We have upgraded our inductively coupled plasma mass spectrometry (ICP-MS) facility with a newly developed Merchantek laser ablation system (LAS). In July 1998, we ordered a custom-built LAS for our Finnegan Element high-resolution ICP-MS. It is now on-site and operational. In terms of our research capability, this new sampling system will allow, for the first time, direct measurements of total metal body burdens on target species of individual benthic copepods and foraminifera. This work has begun with evaluation of trace metal/Ca ratio determinations in benthic foraminifera. This will provide us with much better statistical rigor with respect to assessing toxic impact of metals on single animals, and also on multi-species meiobenthic communities. Furthermore, the development of these techniques will allow us to simultaneously determine for multiple metals the concurrent relationships among body burdens, sediment bio-geochemistry, bioavailability, and toxic response in estuarine sediment systems.

Investigators: Coull and Quattro

Findings. The effects of contaminants in the genetic population structure of the ubiquitous harpaetieoid copepod Microarthridion littorale (Poppe, 1881) were examined. Central to the successful completion of this project was the development of a DNA isolation procedure that provided a template of sufficient quality and quantity to consistently amplify DNA from single specimens (Schizas, et al., 1997).

Relationships among populations (southeast Atlantic and northern Gulf coast, USA) of M. littorale were estimated using sequence data from two loci: cyt b and ITS-1 (Schizas, et al., 1999). Phylogenetic trees based on both genes were generally concordant and suggested that M. littorale populations are structured over large geographic scales (hundreds of km). Three well-supported groups were found in both gene trees comprising clades of alleles sampled from South Carolina, Florida, and Louisiana.

Analysis of the resulting cyt b diversity within and between populations of the M. littorale from 10 estuarine creeks, mainly in South Carolina, revealed the presence of three distinct mitochondrial lineages. The distribution of the three M. littorale mitochondrial groups had no geographic pattern but were correlated with degree of contamination of each creek (Schizas et al., 2002)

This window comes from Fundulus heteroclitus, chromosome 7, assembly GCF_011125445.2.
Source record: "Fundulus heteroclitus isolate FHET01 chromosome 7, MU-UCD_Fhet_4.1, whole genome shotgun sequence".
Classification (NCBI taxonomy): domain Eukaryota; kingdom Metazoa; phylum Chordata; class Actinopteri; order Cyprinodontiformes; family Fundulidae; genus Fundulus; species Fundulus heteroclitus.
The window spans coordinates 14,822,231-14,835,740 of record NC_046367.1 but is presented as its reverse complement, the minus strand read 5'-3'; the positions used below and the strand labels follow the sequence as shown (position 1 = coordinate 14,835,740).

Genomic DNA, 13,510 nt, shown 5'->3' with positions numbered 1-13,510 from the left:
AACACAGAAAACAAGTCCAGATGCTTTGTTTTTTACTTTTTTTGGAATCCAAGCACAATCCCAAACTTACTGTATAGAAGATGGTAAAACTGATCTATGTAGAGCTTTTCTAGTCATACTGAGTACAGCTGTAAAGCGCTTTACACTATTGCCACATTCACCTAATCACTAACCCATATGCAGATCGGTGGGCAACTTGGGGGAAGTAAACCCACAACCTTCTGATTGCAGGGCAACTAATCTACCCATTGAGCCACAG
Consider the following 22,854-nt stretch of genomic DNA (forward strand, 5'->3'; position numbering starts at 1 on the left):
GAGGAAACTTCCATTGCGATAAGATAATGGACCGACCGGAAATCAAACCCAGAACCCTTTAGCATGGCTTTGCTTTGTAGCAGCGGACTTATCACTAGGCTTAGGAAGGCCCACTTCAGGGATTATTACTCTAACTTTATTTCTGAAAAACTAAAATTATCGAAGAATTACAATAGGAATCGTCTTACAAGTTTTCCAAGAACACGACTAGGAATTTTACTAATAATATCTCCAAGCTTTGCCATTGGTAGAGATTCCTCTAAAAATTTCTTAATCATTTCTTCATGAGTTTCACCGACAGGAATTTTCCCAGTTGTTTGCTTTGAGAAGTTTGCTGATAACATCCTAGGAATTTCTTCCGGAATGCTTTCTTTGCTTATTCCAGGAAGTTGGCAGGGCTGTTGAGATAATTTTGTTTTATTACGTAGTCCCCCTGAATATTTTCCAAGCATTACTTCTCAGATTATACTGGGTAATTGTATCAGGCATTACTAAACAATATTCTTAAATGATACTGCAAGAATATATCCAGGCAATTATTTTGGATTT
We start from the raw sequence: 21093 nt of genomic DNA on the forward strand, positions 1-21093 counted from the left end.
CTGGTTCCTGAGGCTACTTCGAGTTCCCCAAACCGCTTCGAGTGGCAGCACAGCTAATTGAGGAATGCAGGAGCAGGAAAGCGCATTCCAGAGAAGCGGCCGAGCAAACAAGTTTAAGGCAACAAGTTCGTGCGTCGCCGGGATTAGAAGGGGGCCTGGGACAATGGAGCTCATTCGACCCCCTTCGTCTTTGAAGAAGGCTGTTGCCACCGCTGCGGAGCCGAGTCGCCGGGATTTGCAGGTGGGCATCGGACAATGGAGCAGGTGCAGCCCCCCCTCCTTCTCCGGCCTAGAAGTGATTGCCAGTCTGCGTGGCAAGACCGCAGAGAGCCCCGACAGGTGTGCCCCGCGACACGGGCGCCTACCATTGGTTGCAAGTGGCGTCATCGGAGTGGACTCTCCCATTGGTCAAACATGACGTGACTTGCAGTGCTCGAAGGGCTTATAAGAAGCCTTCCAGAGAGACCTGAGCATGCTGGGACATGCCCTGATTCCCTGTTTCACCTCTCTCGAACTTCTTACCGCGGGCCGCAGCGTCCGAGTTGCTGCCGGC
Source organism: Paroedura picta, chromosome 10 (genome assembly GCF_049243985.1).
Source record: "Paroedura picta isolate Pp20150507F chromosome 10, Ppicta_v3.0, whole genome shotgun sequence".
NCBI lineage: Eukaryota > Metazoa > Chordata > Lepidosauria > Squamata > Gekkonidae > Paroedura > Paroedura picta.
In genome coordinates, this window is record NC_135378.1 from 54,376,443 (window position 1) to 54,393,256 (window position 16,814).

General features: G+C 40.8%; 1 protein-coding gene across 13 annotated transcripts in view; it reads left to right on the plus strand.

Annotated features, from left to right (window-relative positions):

The three mitochondrial lineages were subjected to high concentrations of a mixture of two pesticides, chlorpyrifos and DDT, to compare survival rates (Schizas, et al., 2001; Kovatch, et al., 2000). The most frequently encountered mitochondrial group in the field survived better in the presence of pesticides relative to the others. The other two types were significantly reduced in the presence of pesticides compared to the robust type. The experimental data corroborate the distribution patterns of the three mitochondrial groups sampled from clean and contaminated tidal creeks on the South Carolina coast and suggest that contamination plays an important role in structuring the genetic composition of M. littorale.

Future Activities. We are currently estimating the population structure of M. littorale with an independently evolving nuclear DNA marker, an intron from tubulin. We will continue testing the fitness of the three haplotypes in laboratory settings by analyzing the genetic composition of animals exposed to toxicant in laboratory tests.

We will be sequencing/restriction mapping the Cyt b gene and tubulin intron DNA for laboratory selection experiments. Results from these tests will be used to compare with those collected for natural populations in “contaminated” and “clean” sediments. Concurrent with this work, we will begin searching for other candidate nuclear genes to use in this research.

Shaw, Alegria, and Cowan

Findings. Particle Dynamics and Contaminant Partitioning: The dynamics of dissolved/particulate exchange have been studied in great detail in the upper estuary region for a number of compounds. This region is dominated by the physical and chemical processes induced by mixing of fresh riverine and coastal ocean water. This process initiates the trapping of a number of contaminants in the sedimentary reservoir of estuaries, and also effects a transition from toxic effects associated with dissolved phase uptake to solid phase effects. This study investigated pesticide partitioning in the estuary mixing zone of Winyah Bay, SC. Partition coefficients between dissolved, colloidal (Kc) and particulate phases (Kp) were measured for a group of pesticides with a range in polarities (as octanol-water partition coefficients, Kows), by spiking pesticides into natural river water. The partitioning of the pesticides in the spiked waters was measured after simulated estuarine mixing by artificially increasing salinity. An aggregate phase formed in the 0–3 ppt salinity range which sequestered the majority of the more hydrophobic pesticides used in the study. The colloidal bound pollutants comprised from as low as 16 to 75% of total pollutant concentrations in river surface waters depending on the compound.

Data presented here suggest flocculation of riverine colloids may release less hydrophobic pollutants (Kow ≤ 4) to the solution phase while scavenging pollutants with more hydrophobic character (Kow ≥ 4) from the solution phase. This suggests that sorption competition based on hydrophobic character is important to transport and fate studies of estuarine organic pollutants. The results have implications for bioavailability based on work by Decho (on metal uptake) suggesting that binding (higher partition coefficients) of contaminants to particles, retard or prevent uptake.

Future Activities. Ultimately, the partitioning of contaminants will play a significant role in transport, uptake, and persistence. Initial results of partitioning studies indicate that colloidal carrier phases play a major role in distribution coefficients. The impact of partitioning on mobility (and particulate/dissolved phase exchange) and bioavailability/trophic transfer need to be examined in greater detail. This is the focus of the Ph.D. research of Laura Darwin, a chemistry student who is working jointly with Drs. Shaw and Ferry.

Ferry